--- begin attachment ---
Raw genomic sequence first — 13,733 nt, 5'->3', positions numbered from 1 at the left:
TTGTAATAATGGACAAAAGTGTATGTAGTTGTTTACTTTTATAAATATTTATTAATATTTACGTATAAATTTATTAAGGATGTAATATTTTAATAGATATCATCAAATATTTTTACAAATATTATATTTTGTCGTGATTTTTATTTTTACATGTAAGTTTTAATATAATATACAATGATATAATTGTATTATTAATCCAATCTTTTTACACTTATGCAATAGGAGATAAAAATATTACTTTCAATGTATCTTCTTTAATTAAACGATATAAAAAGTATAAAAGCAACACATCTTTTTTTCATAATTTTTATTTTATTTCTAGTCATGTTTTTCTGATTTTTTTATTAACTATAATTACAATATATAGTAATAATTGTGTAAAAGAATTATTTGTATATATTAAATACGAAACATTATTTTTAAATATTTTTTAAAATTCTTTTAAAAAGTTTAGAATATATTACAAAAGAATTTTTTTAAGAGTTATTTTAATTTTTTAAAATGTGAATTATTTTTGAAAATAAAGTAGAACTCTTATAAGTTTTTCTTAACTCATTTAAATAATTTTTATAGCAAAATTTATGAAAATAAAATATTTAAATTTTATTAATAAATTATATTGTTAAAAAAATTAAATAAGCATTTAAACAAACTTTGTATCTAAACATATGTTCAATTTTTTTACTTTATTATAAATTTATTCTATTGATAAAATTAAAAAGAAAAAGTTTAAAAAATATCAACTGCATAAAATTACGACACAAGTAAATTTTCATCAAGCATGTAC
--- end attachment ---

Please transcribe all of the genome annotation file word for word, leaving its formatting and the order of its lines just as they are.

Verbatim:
Raw genomic sequence first — 13,733 nt, 5'->3', positions numbered from 1 at the left:
TTGTAATAATGGACAAAAGTGTATGTAGTTGTTTACTTTTATAAATATTTATTAATATTTACGTATAAATTTATTAAGGATGTAATATTTTAATAGATATCATCAAATATTTTTACAAATATTATATTTTGTCGTGATTTTTATTTTTACATGTAAGTTTTAATATAATATACAATGATATAATTGTATTATTAATCCAATCTTTTTACACTTATGCAATAGGAGATAAAAATATTACTTTCAATGTATCTTCTTTAATTAAACGATATAAAAAGTATAAAAGCAACACATCTTTTTTTCATAATTTTTATTTTATTTCTAGTCATGTTTTTCTGATTTTTTTATTAACTATAATTACAATATATAGTAATAATTGTGTAAAAGAATTATTTGTATATATTAAATACGAAACATTATTTTTAAATATTTTTTAAAATTCTTTTAAAAAGTTTAGAATATATTACAAAAGAATTTTTTTAAGAGTTATTTTAATTTTTTAAAATGTGAATTATTTTTGAAAATAAAGTAGAACTCTTATAAGTTTTTCTTAACTCATTTAAATAATTTTTATAGCAAAATTTATGAAAATAAAATATTTAAATTTTATTAATAAATTATATTGTTAAAAAAATTAAATAAGCATTTAAACAAACTTTGTATCTAAACATATGTTCAATTTTTTTACTTTATTATAAATTTATTCTATTGATAAAATTAAAAAGAAAAAGTTTAAAAAATATCAACTGCATAAAATTACGACACAAGTAAATTTTCATCAAGCATGTAC